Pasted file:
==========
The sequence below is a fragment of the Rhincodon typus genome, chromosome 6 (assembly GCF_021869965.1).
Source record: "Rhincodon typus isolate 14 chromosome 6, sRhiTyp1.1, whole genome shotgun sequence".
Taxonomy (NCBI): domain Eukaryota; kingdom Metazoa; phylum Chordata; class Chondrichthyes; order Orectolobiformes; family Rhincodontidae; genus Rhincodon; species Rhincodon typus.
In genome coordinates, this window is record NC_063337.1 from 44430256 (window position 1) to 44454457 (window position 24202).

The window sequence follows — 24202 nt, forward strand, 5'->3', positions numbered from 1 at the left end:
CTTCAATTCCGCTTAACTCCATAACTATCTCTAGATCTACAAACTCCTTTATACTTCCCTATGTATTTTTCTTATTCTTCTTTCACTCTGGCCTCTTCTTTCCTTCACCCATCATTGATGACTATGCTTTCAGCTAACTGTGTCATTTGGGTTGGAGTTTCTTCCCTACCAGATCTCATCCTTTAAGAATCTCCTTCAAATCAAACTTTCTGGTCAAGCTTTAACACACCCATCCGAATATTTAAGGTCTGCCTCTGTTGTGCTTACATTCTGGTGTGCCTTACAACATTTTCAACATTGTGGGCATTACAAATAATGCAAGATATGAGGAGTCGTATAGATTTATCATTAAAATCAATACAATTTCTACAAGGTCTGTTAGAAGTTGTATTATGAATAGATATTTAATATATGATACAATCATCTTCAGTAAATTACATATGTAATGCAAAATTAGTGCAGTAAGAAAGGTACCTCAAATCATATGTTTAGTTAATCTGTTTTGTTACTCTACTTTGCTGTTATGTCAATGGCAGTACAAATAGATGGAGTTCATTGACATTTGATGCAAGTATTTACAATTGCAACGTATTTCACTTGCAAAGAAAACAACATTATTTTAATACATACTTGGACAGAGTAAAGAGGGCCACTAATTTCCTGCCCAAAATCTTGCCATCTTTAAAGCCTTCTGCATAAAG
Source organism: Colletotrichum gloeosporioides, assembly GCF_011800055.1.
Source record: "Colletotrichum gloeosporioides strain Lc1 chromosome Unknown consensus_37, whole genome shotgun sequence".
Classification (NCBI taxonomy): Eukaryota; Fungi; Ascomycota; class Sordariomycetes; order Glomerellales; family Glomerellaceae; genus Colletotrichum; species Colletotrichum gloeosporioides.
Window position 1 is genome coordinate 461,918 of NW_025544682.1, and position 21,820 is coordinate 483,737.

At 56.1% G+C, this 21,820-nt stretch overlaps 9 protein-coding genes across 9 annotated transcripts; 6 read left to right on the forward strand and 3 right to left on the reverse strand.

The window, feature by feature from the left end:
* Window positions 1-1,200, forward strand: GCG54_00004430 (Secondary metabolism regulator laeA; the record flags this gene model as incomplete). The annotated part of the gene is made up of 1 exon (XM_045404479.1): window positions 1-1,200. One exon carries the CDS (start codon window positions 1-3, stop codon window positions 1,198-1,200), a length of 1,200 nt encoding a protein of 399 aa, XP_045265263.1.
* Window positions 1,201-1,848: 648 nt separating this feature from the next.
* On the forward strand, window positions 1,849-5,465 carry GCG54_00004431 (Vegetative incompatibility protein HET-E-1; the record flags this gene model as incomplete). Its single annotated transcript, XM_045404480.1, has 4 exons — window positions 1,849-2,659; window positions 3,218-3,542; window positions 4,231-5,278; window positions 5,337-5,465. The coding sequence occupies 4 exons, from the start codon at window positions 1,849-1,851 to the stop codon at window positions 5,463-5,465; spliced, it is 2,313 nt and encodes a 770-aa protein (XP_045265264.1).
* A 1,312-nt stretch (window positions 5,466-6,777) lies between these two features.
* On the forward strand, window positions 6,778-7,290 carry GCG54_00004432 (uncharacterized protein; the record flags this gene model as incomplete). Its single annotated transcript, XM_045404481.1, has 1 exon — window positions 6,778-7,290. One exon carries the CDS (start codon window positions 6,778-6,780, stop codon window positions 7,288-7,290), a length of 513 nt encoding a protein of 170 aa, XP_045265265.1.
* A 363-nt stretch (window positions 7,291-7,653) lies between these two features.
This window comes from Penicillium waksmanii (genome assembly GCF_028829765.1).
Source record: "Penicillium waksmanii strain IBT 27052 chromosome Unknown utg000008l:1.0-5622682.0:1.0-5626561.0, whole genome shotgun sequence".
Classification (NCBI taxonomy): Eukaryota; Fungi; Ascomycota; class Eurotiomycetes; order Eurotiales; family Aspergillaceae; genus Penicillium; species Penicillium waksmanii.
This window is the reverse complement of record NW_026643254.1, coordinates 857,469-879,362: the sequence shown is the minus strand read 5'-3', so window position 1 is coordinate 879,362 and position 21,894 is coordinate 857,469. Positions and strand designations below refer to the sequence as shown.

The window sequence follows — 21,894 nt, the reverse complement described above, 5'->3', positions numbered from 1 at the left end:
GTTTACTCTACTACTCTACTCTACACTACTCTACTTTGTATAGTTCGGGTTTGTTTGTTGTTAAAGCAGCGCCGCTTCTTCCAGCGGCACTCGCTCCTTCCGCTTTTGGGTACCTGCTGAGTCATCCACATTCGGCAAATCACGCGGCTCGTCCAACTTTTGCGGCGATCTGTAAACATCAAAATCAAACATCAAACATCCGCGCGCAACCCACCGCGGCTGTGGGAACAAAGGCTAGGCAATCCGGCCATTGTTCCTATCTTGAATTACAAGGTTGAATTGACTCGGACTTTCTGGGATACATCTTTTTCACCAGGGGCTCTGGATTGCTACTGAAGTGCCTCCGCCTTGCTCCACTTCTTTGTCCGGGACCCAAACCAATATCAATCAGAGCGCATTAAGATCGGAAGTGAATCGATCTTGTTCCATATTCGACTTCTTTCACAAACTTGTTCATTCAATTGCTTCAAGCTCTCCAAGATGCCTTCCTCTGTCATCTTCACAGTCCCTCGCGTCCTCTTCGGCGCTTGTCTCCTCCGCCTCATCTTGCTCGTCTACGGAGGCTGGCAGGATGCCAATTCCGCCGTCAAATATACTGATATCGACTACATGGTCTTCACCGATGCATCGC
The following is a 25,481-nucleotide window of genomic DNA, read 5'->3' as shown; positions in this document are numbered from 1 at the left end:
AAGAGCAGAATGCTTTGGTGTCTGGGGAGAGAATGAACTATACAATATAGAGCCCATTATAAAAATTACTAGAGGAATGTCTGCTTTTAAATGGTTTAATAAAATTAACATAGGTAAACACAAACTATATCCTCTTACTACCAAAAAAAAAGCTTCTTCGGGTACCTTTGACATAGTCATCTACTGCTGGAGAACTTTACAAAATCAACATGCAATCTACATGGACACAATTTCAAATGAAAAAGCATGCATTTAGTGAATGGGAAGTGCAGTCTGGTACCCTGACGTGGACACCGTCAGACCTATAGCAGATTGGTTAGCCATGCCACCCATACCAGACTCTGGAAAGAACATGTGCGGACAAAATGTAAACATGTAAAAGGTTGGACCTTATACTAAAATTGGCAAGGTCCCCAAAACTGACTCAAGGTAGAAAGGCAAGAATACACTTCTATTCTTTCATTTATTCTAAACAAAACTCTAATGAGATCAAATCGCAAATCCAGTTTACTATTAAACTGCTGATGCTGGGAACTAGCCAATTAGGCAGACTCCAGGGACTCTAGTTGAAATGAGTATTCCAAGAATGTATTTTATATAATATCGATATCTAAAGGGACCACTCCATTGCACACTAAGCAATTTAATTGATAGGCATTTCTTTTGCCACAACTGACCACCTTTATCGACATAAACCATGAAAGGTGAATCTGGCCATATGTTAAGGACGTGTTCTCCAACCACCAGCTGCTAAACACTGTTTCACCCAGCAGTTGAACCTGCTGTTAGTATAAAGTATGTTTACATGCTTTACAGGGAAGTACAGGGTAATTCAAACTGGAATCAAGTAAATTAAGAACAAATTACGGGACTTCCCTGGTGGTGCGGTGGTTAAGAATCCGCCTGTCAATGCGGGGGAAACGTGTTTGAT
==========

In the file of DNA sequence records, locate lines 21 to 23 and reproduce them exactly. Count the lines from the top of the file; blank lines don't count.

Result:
Classification (NCBI taxonomy): Eukaryota; Fungi; Ascomycota; class Eurotiomycetes; order Eurotiales; family Aspergillaceae; genus Penicillium; species Penicillium waksmanii.
This window is the reverse complement of record NW_026643254.1, coordinates 857,469-879,362: the sequence shown is the minus strand read 5'-3', so window position 1 is coordinate 879,362 and position 21,894 is coordinate 857,469. Positions and strand designations below refer to the sequence as shown.

The window sequence follows — 21,894 nt, the reverse complement described above, 5'->3', positions numbered from 1 at the left end: